Sci/tech

This is your city -- how will you power it?
September 6, 2007 06:49 AM - Reuters

If you ran a city, what energy source would you use -- cheap coal, or costly but environmentally friendly solar power? As oil prices near record highs, U.S. energy major Chevron is inviting people to deal with a potential future energy supply crunch in an online game called Energyville, which uses real data and scenarios to power a city until 2030.

Studying Seabird Diet Through Genetic Analysis Of Faeces From Macaroni Penguins
September 5, 2007 06:49 PM - Paul Schaefer, ENN

AUSTRALIA University of Tasmania - Scientists are trying a new way of tracking what penguins are eating, examining their droppings with DNA analysis. Usually, finding out what a seabird is eating relies on the analysis of stomach-content remains obtained through stomach flushing.

World's Smallest High Def Digital Camcorder Launched
September 5, 2007 04:04 PM - Paul Schaefer, ENN

CHATSWORTH, Calif. - A new light weight, tiny, hand-held high definition digital camera will make it easier to record everything from animals in the wild to, films, to music video. In the case of the latter, the latest video from rock band The Clarks, was shot entirely by the high-tech, pocket-sized new Full High Definition camcorder from SANYO called the HD1000.

New Green Luxury Car Launched
September 5, 2007 10:42 AM - Paul Schaefer, ENN

IRVINE, Calif. - A new luxury "green" premium car company announced its first model today. The company, birthed by two skilled designers who once designed for BMW and Aston Martin is launching a new and beautiful eco-friendly luxury car. In the words of the CEO of the new company, Henrik Fisker, "We want people to drive beautiful fast cars that make environmental sense -- cars that are eco-chic and will have less of an impact on global warming,"

Ground-Based Camera Takes Sharpest Ever Images Of Stars
September 4, 2007 02:26 PM - University of Cambridge

CAMBRIDGE, UK - A team of astronomers led by Cambridge University have taken pictures of the stars that are sharper than anything produced by the Hubble telescope, at 50 thousandths of the cost. The researchers, from the University of Cambridge and the California Institute of Technology (Caltech), used a technique called “Lucky Imaging” to take the most detailed pictures of stars and nebulae ever produced — using a camera based on the ground.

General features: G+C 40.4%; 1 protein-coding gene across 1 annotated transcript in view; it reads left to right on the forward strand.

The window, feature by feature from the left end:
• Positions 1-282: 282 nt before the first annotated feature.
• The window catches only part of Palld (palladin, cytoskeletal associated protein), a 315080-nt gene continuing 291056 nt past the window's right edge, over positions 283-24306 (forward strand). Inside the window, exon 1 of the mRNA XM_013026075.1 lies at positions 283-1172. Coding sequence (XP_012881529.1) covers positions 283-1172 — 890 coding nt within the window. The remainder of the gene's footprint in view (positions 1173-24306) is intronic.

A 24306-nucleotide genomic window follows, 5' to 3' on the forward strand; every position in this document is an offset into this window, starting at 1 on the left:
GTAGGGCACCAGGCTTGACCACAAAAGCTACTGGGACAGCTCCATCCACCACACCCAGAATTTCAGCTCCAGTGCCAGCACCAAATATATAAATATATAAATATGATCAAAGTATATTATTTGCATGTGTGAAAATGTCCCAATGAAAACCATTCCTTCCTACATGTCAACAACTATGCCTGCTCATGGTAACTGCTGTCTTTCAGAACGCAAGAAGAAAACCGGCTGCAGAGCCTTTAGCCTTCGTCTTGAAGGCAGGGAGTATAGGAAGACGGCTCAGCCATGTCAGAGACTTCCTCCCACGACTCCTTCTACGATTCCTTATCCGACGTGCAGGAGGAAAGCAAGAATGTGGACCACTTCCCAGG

China to use more non-grain biofuels to replace oil
September 4, 2007 09:07 AM - Reuters

China plans to expand its use of biofuels to reduce its reliance on petroleum, utilizing 2 million tonnes of bioethanol from non-grain feedstocks and 200,000 tonnes a year of biodiesel by 2010, a senior official said on Tuesday. Beijing's plan also seeks to move away from corn, now the feedstock for most Chinese biofuel, amid concerns over supply security and food price inflation.

One man's genes show DNA is still a mystery
September 4, 2007 07:38 AM - Reuters

The first detailed map of a man's genes shows the genetic code is even more complex than anyone thought. For instance, science still cannot pinpoint what makes a person's eyes blue. Initial study of genome entrepreneur Craig Venter's own DNA map shows 4.1 million places where his genetic code is different from the basic "reference" human genome. This is many more than had been expected, including big differences that extend far beyond the single-letter changes that account for much of the variation seen so far.

New Technology: Aircraft In-Wheel Motors Save Fuel, Reduce CO2
September 1, 2007 06:08 PM - Paul Schaefer, ENN

ASHBURN, Va. - An aerospace company has engineered an electric motor and generator system that eliminate the use of jet engines for taxiing and other ground maneuvers. The technology will potentially save millions in fuel costs and reduce CO2.

Hyundai to Unveil Fuel Cell Electric Vehicle
September 1, 2007 01:16 PM - Paul Schaefer, ENN

SEOUL, South Korea - Hyundai Motor Corporation will unveil the i-Blue Fuel Cell Electric Vehicle at the 2007 Frankfurt International Motor Show on September 13. The all-new i-Blue platform is tailored to incorporate Hyundai's third-generation fuel cell technology, currently being developed at Hyundai's Eco-Technology Research Institute in Mabuk, Korea.

Scientists At MIT Unraveling The Secrets Of Red Tide
August 31, 2007 06:49 PM - Anne Trafton, MIT

Cambridge, Mass. - In work that could one day help prevent millions of dollars in economic losses for seaside communities, MIT chemists have demonstrated how tiny marine organisms likely produce the red tide toxin that periodically shuts down U.S. beaches and shellfish beds. In the Aug. 31 cover story of Science, the MIT team describes an elegant method for synthesizing the lethal components of red tides. The researchers believe their method approximates the synthesis used by algae, a reaction that chemists have tried for decades to replicate, without success.

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